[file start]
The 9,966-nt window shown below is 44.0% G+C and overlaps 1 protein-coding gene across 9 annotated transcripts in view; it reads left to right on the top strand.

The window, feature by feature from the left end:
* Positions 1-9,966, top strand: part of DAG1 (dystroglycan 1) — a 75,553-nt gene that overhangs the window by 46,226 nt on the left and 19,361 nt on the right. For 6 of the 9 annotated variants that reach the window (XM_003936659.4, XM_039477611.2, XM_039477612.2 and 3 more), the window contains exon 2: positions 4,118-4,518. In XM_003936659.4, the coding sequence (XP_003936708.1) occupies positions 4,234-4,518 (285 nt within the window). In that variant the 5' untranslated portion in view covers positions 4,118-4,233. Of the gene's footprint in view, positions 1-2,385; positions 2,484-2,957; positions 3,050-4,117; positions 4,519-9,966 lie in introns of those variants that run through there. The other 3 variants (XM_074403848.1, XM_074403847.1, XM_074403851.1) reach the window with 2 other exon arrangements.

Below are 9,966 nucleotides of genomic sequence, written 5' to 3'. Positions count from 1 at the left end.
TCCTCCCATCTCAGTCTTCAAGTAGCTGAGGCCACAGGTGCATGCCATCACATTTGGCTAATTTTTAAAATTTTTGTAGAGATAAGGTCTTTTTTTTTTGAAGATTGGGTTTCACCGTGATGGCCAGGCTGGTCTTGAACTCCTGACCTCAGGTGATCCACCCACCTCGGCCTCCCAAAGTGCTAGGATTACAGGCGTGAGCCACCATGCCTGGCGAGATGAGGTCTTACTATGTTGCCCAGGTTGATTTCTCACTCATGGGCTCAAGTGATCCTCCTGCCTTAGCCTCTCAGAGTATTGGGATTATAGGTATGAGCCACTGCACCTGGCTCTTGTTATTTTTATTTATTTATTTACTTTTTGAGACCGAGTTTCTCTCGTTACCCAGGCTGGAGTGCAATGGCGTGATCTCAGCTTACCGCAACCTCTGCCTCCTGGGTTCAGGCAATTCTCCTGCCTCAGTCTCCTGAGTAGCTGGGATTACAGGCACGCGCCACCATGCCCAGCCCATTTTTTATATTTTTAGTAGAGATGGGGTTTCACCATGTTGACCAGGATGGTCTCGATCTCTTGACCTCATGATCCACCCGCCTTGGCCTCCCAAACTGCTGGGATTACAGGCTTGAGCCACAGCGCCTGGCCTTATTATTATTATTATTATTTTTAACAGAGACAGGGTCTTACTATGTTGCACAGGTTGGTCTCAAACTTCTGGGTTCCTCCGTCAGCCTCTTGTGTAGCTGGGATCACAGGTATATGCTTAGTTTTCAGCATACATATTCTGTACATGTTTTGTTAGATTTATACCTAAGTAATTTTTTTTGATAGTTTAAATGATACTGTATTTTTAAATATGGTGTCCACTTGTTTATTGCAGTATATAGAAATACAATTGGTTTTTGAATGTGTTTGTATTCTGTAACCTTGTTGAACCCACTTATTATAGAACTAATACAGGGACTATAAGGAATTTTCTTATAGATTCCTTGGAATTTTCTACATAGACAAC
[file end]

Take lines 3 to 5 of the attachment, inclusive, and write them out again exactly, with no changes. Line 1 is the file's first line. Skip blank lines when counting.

* Positions 1-9,966, top strand: part of DAG1 (dystroglycan 1) — a 75,553-nt gene that overhangs the window by 46,226 nt on the left and 19,361 nt on the right. For 6 of the 9 annotated variants that reach the window (XM_003936659.4, XM_039477611.2, XM_039477612.2 and 3 more), the window contains exon 2: positions 4,118-4,518. In XM_003936659.4, the coding sequence (XP_003936708.1) occupies positions 4,234-4,518 (285 nt within the window). In that variant the 5' untranslated portion in view covers positions 4,118-4,233. Of the gene's footprint in view, positions 1-2,385; positions 2,484-2,957; positions 3,050-4,117; positions 4,519-9,966 lie in introns of those variants that run through there. The other 3 variants (XM_074403848.1, XM_074403847.1, XM_074403851.1) reach the window with 2 other exon arrangements.

Below are 9,966 nucleotides of genomic sequence, written 5' to 3'. Positions count from 1 at the left end.
TCCTCCCATCTCAGTCTTCAAGTAGCTGAGGCCACAGGTGCATGCCATCACATTTGGCTAATTTTTAAAATTTTTGTAGAGATAAGGTCTTTTTTTTTTGAAGATTGGGTTTCACCGTGATGGCCAGGCTGGTCTTGAACTCCTGACCTCAGGTGATCCACCCACCTCGGCCTCCCAAAGTGCTAGGATTACAGGCGTGAGCCACCATGCCTGGCGAGATGAGGTCTTACTATGTTGCCCAGGTTGATTTCTCACTCATGGGCTCAAGTGATCCTCCTGCCTTAGCCTCTCAGAGTATTGGGATTATAGGTATGAGCCACTGCACCTGGCTCTTGTTATTTTTATTTATTTATTTACTTTTTGAGACCGAGTTTCTCTCGTTACCCAGGCTGGAGTGCAATGGCGTGATCTCAGCTTACCGCAACCTCTGCCTCCTGGGTTCAGGCAATTCTCCTGCCTCAGTCTCCTGAGTAGCTGGGATTACAGGCACGCGCCACCATGCCCAGCCCATTTTTTATATTTTTAGTAGAGATGGGGTTTCACCATGTTGACCAGGATGGTCTCGATCTCTTGACCTCATGATCCACCCGCCTTGGCCTCCCAAACTGCTGGGATTACAGGCTTGAGCCACAGCGCCTGGCCTTATTATTATTATTATTATTTTTAACAGAGACAGGGTCTTACTATGTTGCACAGGTTGGTCTCAAACTTCTGGGTTCCTCCGTCAGCCTCTTGTGTAGCTGGGATCACAGGTATATGCTTAGTTTTCAGCATACATATTCTGTACATGTTTTGTTAGATTTATACCTAAGTAATTTTTTTTGATAGTTTAAATGATACTGTATTTTTAAATATGGTGTCCACTTGTTTATTGCAGTATATAGAAATACAATTGGTTTTTGAATGTGTTTGTATTCTGTAACCTTGTTGAACCCACTTATTATAGAACTAATACAGGGACTATAAGGAATTTTCTTATAGATTCCTTGGAATTTTCTACATAGACAAC